History of Health in Saskatchewan

History of Health in Saskatchewan: An Interactive Timeline Around the time of its creation as a Canadian province, Saskatchewan was described as “the healthiest jurisdiction in the British Empire.” Nowadays, though, we are well aware that health in Saskatchewan is very unevenly distributed. It varies greatly by geography, locality, race, gender, and socio-economic status. How has our history, our past decisions and choices, had an impact on the health of different populations in the province? That is a question that SPHERU’s History of Health in Saskatchewan Timeline is attempting to answer. By combining historical data with key political, economic and social events the timeline demonstrates how the health of different populations has changed over time depending on the consequences of past actions (or inactions) and relative to other socio-economic indicators. The timeline is still under development and SPHERU is soliciting feedback and input into the timeline's contents.  The goal is for the timeline to be a valuable resource and tool for teachers, researchers and interested residents to explore the changing way health has been distributed across Saskatchewan over time. You can explore the timeline through the link below: HISTORY OF HEALTH IN SASKATCHEWAN TIMELINE CONTACT US If you have feedback on what’s already there, suggestions for what should be there, or photos, data or other information that might be relevant to helping us build the Time Line we encourage you to email us at SPHERU.timeline@uregina.ca.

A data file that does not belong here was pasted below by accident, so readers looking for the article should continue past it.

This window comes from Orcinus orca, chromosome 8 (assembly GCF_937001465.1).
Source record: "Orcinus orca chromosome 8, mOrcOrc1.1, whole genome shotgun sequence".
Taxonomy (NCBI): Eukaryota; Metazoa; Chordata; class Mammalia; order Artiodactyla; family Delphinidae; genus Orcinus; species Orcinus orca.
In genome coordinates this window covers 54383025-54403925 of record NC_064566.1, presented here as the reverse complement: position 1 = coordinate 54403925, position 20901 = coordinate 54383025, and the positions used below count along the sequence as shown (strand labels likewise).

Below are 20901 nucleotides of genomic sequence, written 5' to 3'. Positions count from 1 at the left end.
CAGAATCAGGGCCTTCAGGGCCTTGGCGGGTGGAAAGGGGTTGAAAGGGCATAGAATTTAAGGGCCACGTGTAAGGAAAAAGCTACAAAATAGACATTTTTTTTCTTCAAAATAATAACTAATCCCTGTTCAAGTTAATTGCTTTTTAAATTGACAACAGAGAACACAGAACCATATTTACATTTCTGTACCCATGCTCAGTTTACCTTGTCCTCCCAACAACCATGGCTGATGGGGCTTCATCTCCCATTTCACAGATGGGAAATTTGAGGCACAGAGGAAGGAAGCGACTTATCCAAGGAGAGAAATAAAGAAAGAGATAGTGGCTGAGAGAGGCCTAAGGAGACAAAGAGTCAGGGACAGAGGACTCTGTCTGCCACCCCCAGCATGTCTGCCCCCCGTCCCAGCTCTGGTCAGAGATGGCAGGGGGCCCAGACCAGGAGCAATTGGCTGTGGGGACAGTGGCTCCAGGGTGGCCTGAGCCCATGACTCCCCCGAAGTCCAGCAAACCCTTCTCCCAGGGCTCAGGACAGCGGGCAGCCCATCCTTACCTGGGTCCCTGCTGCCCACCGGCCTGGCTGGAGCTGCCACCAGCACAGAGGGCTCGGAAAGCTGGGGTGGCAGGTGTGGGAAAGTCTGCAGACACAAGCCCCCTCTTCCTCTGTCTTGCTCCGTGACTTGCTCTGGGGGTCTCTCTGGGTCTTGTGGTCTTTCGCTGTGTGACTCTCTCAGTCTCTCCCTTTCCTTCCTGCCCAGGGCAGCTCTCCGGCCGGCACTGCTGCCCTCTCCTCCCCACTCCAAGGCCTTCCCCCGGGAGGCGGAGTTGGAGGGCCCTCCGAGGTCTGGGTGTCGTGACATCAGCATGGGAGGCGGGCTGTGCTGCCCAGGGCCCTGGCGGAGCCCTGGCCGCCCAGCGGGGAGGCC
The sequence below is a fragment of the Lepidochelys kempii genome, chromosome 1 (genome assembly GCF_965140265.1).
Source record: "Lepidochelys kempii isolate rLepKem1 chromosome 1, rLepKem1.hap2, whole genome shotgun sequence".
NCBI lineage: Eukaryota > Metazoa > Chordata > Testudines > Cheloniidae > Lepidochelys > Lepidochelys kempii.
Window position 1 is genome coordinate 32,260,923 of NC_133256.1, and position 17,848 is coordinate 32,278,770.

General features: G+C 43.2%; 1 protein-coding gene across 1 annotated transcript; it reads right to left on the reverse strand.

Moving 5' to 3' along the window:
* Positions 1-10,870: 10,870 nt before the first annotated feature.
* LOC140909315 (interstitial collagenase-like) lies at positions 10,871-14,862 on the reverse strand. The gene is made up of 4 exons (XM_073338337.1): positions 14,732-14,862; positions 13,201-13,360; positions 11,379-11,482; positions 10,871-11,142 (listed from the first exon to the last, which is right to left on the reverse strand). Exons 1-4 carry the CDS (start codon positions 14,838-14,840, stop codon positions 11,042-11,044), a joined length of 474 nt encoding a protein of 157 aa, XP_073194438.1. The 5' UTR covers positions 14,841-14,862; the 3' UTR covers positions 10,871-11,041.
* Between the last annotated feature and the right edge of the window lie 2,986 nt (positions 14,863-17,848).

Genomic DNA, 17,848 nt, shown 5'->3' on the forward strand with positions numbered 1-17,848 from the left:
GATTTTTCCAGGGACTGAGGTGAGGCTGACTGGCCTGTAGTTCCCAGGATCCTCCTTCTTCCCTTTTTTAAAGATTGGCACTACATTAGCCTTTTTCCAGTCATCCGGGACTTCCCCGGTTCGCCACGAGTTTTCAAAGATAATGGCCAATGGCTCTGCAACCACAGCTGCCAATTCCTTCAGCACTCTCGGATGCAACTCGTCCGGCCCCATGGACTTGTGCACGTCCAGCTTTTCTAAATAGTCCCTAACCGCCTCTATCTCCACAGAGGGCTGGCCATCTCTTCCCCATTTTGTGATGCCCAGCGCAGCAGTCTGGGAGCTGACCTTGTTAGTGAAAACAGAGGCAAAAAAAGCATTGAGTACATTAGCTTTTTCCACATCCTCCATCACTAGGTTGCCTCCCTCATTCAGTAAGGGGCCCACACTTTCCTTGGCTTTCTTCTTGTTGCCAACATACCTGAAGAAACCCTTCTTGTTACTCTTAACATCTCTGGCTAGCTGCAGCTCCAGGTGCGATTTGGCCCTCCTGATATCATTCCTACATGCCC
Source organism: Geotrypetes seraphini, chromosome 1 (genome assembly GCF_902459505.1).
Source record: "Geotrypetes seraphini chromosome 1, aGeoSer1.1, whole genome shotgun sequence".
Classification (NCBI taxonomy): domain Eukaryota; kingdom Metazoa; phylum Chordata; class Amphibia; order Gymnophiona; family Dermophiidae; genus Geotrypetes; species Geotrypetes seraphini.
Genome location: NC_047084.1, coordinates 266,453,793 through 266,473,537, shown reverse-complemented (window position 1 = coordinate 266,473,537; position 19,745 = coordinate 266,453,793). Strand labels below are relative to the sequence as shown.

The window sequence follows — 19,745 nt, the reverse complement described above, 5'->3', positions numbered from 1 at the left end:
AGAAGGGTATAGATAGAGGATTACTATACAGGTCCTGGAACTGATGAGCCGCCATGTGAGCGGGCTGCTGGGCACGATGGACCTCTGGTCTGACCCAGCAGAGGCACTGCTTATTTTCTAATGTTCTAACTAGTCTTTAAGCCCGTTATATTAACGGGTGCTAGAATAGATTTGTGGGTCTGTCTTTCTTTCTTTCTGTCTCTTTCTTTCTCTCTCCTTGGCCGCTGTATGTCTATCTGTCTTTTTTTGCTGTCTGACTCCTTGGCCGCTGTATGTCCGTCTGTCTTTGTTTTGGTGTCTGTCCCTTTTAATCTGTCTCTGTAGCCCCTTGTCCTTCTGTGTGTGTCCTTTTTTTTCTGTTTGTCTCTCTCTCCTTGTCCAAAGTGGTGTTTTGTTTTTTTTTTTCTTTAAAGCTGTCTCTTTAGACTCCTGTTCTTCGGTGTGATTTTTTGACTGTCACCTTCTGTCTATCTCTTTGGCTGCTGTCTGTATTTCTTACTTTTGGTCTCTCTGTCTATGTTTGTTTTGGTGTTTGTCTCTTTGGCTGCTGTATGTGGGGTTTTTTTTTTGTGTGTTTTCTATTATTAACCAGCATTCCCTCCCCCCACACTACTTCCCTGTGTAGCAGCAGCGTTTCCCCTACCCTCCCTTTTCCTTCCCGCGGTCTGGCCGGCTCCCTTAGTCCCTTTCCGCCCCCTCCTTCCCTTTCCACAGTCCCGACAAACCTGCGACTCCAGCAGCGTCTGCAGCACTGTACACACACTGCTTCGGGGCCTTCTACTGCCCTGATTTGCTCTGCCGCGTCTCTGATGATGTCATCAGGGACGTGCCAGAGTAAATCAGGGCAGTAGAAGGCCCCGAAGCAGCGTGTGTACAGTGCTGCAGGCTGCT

$16.6 million awarded for Mozambique project